No, Married Priests will not Solve the Abuse Crisis

No, Married Priests will not Solve the Abuse Crisis February 1, 2024

They’ve been talking about married priests on X/Twitter lately.

A Vatican official brought up ending the usual requirement for priestly celibacy in the Roman Catholic Church as a possible way to help priests not feel the need to live “double live.”  He didn’t draw any links between celibacy and sexual abuse, but since he also investigates clerical abuse he mentioned how it’s changed his point of view. And people got to talking. The question was asked, as I’ve often heard it asked: could letting priests have a wife help prevent the horrific sexual abuse scandals that just seem to keep happening? And as I always do when it’s asked, I cringed.

I am all in favor of examining the expectation that priests should be celibate. There are many reasons it might be good to have a married priesthood more like they do in the Eastern tradition. But it’s very dangerous to claim that giving priests wives will stop them from abusing. I don’t think there’s any evidence that not being allowed to have sex makes people abusive, and I think it’s dangerous to claim that it does.

If a vow of celibacy was really the cause of sexual abuse, we wouldn’t be having a depressingly familiar crisis in Evangelical Protestant churches right now, but we certainly are. Baptist pastors are men who can marry; in fact, a married pastor is not merely permitted but presumed to be the norm. They’re supposed to have a helpmate and children. It hasn’t stopped them from acting eerily like Catholic priests have been caught acting time and again. Anybody, from any walk of life, can abuse, but what is it about those religious traditions that makes sexual abuse by clergy so endemic there? What do they have in common? It’s not clerical celibacy.

And in any case, if you say that being married will keep a man from abusing, you’re putting the responsibility to stop him onto his wife.

You’re suggesting either that the wife will hold him accountable and protect any potential victims, or that she’s supposed to sexually gratify him so he doesn’t seek victims in the first place.

If you believe that married priests would end the abuse crisis because women would hold their husbands accountable: I don’t know how to begin to explain how crass it is to instrumentalize Catholic women and the sacrament of Holy Matrimony by using it as a pair of handcuffs for an abusive man. But most of the people who support giving priests wives to end sexual abuse seem to be claiming the latter. They seem to think that sexual abuse happens because priests are celibate, so having an outlet in the form of a wife will satisfy them so they don’t find a victim to force themselves onto.

This is also a disgusting instrumentalization of women, and of sex, which is supposed to be a free gift of love from one spouse to another. And it assumes that abusers abuse because they’re craving sex, which isn’t the case– most abusive people abuse because they get off on dominating others and making them suffer, not because they’re desperate to have sex. Sex and sexual abuse are fundamentally different things. But in addition, this idea betrays an extremely disturbing notion about how sexual urges and self control are supposed to work.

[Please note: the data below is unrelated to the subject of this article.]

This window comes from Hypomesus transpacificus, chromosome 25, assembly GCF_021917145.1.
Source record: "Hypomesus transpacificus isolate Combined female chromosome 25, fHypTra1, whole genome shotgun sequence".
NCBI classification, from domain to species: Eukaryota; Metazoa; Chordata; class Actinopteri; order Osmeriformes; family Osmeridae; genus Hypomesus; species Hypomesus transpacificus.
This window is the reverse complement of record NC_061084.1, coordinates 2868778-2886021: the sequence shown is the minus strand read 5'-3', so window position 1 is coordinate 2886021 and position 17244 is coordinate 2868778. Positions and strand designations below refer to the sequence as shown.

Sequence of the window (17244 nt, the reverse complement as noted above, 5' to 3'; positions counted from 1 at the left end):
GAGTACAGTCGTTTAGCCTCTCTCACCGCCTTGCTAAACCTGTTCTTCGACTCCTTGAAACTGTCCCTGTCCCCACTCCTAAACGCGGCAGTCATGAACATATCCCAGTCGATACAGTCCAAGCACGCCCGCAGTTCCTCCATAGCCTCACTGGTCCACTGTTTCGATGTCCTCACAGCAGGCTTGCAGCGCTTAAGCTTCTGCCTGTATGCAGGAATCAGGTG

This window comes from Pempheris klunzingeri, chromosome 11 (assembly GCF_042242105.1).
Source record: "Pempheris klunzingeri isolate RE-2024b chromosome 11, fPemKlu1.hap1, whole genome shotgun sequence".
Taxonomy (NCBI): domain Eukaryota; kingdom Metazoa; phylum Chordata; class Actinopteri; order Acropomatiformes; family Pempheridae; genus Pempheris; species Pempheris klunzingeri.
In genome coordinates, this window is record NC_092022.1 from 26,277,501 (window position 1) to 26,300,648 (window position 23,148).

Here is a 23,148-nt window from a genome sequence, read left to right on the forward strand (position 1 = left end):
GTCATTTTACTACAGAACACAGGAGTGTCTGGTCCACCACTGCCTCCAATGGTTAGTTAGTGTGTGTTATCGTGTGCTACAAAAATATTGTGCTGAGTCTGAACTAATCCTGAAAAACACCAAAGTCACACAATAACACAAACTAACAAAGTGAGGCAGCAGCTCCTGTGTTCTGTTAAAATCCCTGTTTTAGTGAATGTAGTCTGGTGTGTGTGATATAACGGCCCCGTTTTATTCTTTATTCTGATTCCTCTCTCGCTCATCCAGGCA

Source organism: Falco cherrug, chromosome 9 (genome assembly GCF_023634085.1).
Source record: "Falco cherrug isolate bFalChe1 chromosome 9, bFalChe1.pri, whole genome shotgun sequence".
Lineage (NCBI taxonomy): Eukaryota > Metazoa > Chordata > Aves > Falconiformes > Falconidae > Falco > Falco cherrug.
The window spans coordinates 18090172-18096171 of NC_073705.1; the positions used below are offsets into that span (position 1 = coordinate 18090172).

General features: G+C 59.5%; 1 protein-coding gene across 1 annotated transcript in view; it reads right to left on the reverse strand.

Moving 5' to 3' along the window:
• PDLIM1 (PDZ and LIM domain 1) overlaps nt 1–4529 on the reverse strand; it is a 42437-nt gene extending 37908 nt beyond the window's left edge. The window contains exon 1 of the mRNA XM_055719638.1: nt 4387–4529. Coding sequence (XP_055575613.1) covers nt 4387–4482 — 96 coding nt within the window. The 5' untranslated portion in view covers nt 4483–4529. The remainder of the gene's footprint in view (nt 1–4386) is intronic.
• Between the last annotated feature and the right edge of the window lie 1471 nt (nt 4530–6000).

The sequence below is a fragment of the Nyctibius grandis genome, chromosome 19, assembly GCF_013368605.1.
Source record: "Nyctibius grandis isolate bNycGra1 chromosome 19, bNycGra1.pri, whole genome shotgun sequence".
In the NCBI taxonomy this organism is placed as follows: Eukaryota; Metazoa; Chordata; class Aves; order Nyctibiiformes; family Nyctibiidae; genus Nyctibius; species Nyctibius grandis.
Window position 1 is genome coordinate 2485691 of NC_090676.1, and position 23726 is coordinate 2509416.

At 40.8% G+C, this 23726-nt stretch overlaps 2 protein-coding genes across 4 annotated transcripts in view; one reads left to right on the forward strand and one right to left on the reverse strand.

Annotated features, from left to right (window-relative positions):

You don’t have to accept the Church’s teaching on sexuality to see the problem.

Any kind of healthy or ethical relationship with sex begins with the understanding that people don’t have to act on their urges. Sex, or at least sex with another person, is one of those things you can’t have merely because you think you’d like it; it always involves another person’s consent, and even if the other person is willing you can’t just have it wherever and whenever you think might be fun. No one can constantly be sexually gratified exactly as they’d like. Everybody is, in practice, celibate most of the time. You have to have self-control to exist among other people.

Being a functioning human involves being able to say “no” when your urges say “yes–” whether your urge is to shoplift Nutella and eat the whole jar in the supermarket, or to drive your car at 120 miles per hour in the middle of the city, or to have sex. If you can’t handle that, you shouldn’t be a priest;  you shouldn’t even be allowed around other people. You should be locked up. 
I am deeply disturbed that a sizable number of people don’t seem to understand that having an outlet for his sexual urges isn’t going to fix a man who can’t control himself– even if that were fair to his wife.
If you want to say that expecting a man to be celibate for his entire life is bad for his mental health, we can have that argument. If you want to say that a vow of celibacy, combined with the Church’s stance on sexual issues, is only going to be attractive to a man who’s prone to abuse, we can argue about that too. We can sure talk about ordaining married men for other reasons. But if you think that sexual abuse is something that happens because a man needs an outlet one way or another so we’d better give him a wife, that’s not a position that can be defended. Because women are people, and because that’s not how sexuality works.

Mary Pezzulo is the author of Meditations on the Way of the Cross, The Sorrows and Joys of Mary, and Stumbling into Grace: How We Meet God in Tiny Works of Mercy.

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